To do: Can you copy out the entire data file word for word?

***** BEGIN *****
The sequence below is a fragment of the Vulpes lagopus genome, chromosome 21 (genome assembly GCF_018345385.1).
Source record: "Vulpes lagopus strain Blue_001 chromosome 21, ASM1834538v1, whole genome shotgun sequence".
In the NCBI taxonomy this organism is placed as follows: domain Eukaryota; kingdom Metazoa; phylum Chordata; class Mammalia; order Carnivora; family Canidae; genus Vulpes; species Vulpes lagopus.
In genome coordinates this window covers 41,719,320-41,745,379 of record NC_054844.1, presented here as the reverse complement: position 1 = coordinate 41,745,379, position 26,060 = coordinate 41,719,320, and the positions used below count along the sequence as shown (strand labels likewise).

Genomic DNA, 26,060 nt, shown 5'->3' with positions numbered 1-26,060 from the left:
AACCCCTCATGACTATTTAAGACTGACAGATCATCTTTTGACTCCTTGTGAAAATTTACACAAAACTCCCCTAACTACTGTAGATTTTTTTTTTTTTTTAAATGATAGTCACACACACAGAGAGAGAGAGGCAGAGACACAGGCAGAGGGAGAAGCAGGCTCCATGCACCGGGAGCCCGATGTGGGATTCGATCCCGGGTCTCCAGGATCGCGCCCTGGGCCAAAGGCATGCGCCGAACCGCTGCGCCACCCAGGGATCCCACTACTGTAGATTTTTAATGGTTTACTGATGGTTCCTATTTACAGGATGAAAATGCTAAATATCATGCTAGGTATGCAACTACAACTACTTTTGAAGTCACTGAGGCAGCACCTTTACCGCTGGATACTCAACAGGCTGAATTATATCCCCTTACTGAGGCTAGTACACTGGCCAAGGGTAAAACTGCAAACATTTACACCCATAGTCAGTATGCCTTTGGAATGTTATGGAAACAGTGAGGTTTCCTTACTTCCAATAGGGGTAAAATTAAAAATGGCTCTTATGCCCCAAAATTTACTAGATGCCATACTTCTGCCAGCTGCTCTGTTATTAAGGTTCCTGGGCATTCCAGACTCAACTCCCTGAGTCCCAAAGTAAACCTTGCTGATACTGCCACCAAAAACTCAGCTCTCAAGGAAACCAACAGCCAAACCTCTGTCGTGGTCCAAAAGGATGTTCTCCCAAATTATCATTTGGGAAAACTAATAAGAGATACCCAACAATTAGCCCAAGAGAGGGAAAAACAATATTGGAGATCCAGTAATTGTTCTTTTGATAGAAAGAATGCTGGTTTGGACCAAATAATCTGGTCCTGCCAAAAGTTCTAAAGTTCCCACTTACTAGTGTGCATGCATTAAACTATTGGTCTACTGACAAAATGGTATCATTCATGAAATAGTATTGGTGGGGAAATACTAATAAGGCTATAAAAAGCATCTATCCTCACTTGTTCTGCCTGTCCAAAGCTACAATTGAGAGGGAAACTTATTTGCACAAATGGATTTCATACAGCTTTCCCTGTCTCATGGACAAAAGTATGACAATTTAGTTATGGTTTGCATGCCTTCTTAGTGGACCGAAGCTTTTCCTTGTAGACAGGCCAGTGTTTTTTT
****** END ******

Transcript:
The sequence below is a fragment of the Vulpes lagopus genome, chromosome 21 (genome assembly GCF_018345385.1).
Source record: "Vulpes lagopus strain Blue_001 chromosome 21, ASM1834538v1, whole genome shotgun sequence".
In the NCBI taxonomy this organism is placed as follows: domain Eukaryota; kingdom Metazoa; phylum Chordata; class Mammalia; order Carnivora; family Canidae; genus Vulpes; species Vulpes lagopus.
In genome coordinates this window covers 41,719,320-41,745,379 of record NC_054844.1, presented here as the reverse complement: position 1 = coordinate 41,745,379, position 26,060 = coordinate 41,719,320, and the positions used below count along the sequence as shown (strand labels likewise).

Genomic DNA, 26,060 nt, shown 5'->3' with positions numbered 1-26,060 from the left:
AACCCCTCATGACTATTTAAGACTGACAGATCATCTTTTGACTCCTTGTGAAAATTTACACAAAACTCCCCTAACTACTGTAGATTTTTTTTTTTTTTTAAATGATAGTCACACACACAGAGAGAGAGAGGCAGAGACACAGGCAGAGGGAGAAGCAGGCTCCATGCACCGGGAGCCCGATGTGGGATTCGATCCCGGGTCTCCAGGATCGCGCCCTGGGCCAAAGGCATGCGCCGAACCGCTGCGCCACCCAGGGATCCCACTACTGTAGATTTTTAATGGTTTACTGATGGTTCCTATTTACAGGATGAAAATGCTAAATATCATGCTAGGTATGCAACTACAACTACTTTTGAAGTCACTGAGGCAGCACCTTTACCGCTGGATACTCAACAGGCTGAATTATATCCCCTTACTGAGGCTAGTACACTGGCCAAGGGTAAAACTGCAAACATTTACACCCATAGTCAGTATGCCTTTGGAATGTTATGGAAACAGTGAGGTTTCCTTACTTCCAATAGGGGTAAAATTAAAAATGGCTCTTATGCCCCAAAATTTACTAGATGCCATACTTCTGCCAGCTGCTCTGTTATTAAGGTTCCTGGGCATTCCAGACTCAACTCCCTGAGTCCCAAAGTAAACCTTGCTGATACTGCCACCAAAAACTCAGCTCTCAAGGAAACCAACAGCCAAACCTCTGTCGTGGTCCAAAAGGATGTTCTCCCAAATTATCATTTGGGAAAACTAATAAGAGATACCCAACAATTAGCCCAAGAGAGGGAAAAACAATATTGGAGATCCAGTAATTGTTCTTTTGATAGAAAGAATGCTGGTTTGGACCAAATAATCTGGTCCTGCCAAAAGTTCTAAAGTTCCCACTTACTAGTGTGCATGCATTAAACTATTGGTCTACTGACAAAATGGTATCATTCATGAAATAGTATTGGTGGGGAAATACTAATAAGGCTATAAAAAGCATCTATCCTCACTTGTTCTGCCTGTCCAAAGCTACAATTGAGAGGGAAACTTATTTGCACAAATGGATTTCATACAGCTTTCCCTGTCTCATGGACAAAAGTATGACAATTTAGTTATGGTTTGCATGCCTTCTTAGTGGACCGAAGCTTTTCCTTGTAGACAGGCCAGTGTTTTTTT